It’s something that has been depicted in many a movie over the years, but do payments and biometrics have a future together?
No matter how mixed Hollywood’s messages are about biometric technologies, there can be no doubt that the hunt is on for a way to use our bodies as a payment authenticator, without error, retries, or fakery.
While there are many aspects of the human body that are sufficiently distinctive, many early efforts at biometrics have turned out to be troublesome. Anyone who has been through an e-passport gate will be able to confirm that basic camera-dependent appearance is not such a clear-cut winner either.
Apple claims to have cracked facial recognition, though this counts as a luxury implementation in the wider world of payments. Not everyone is ready to remortgage their home to fund their payment engine.
As for finger and palm print recognition, although established technologies, they too have their limitations. They can be fooled easily unless the scanner is looking below the skin.
What is needed is a means of looking at patterns and links between blood vessels, quickly and non-intrusively – and a means of storing that information for comparison purposes that doesn’t require constant processing to check that it’s valid.
Small data footprint
You could be forgiven for thinking that storing a record of the pattern of veins in your fingers was a hugely complex process with huge amounts of data, it’s not.
Veins are essentially like roads, they generally run in straight lines, so when a finger is placed on a scanner the basic layout remains the same and can be easily read no matter how they might get moved around in the process of placing a finger down.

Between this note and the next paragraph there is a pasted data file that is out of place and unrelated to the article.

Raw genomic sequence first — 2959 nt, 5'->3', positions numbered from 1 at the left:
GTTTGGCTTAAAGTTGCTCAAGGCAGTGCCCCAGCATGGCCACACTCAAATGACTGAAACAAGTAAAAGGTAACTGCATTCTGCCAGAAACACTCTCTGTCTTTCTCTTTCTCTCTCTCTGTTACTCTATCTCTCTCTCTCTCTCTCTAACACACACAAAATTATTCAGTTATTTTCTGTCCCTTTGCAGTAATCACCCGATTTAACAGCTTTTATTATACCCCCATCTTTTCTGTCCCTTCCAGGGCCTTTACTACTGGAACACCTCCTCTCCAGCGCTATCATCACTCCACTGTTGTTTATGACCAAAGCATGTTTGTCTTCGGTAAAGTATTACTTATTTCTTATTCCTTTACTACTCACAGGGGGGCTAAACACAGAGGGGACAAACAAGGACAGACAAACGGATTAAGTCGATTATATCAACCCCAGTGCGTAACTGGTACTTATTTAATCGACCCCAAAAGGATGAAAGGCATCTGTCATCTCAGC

What this means is that the image that is created is actually really small, in the kilobytes realm rather than megabytes or even gigabytes.
All you need to do as the authentication developer is to run the result of the fingerprint scan through the same process as was used when the scan was originally created. Then, as with a text password, if the encrypted version on the card matches today’s read from the owner of the blood vessels in question, then no extra decrypt or disclosure is needed.
Low powered solution
It might sound strange to be pleased that the whole process doesn’t require much in the way processing power. However, when you consider the technology is likely to be used by 7 billion people the world over, the less power it needs the better. In fact, as Mastercard’s test in South Africa shows, the technology could well be applied to payment cards directly.
Facial recognition may sound great, but according to recent research, vein scanning is able to distinguish even facially identical genetic twins, because veins develop in response to incidents in life, exercise, and illness. This goes to make authenticating your payments a lot more secure and just as fast as typing in your PIN.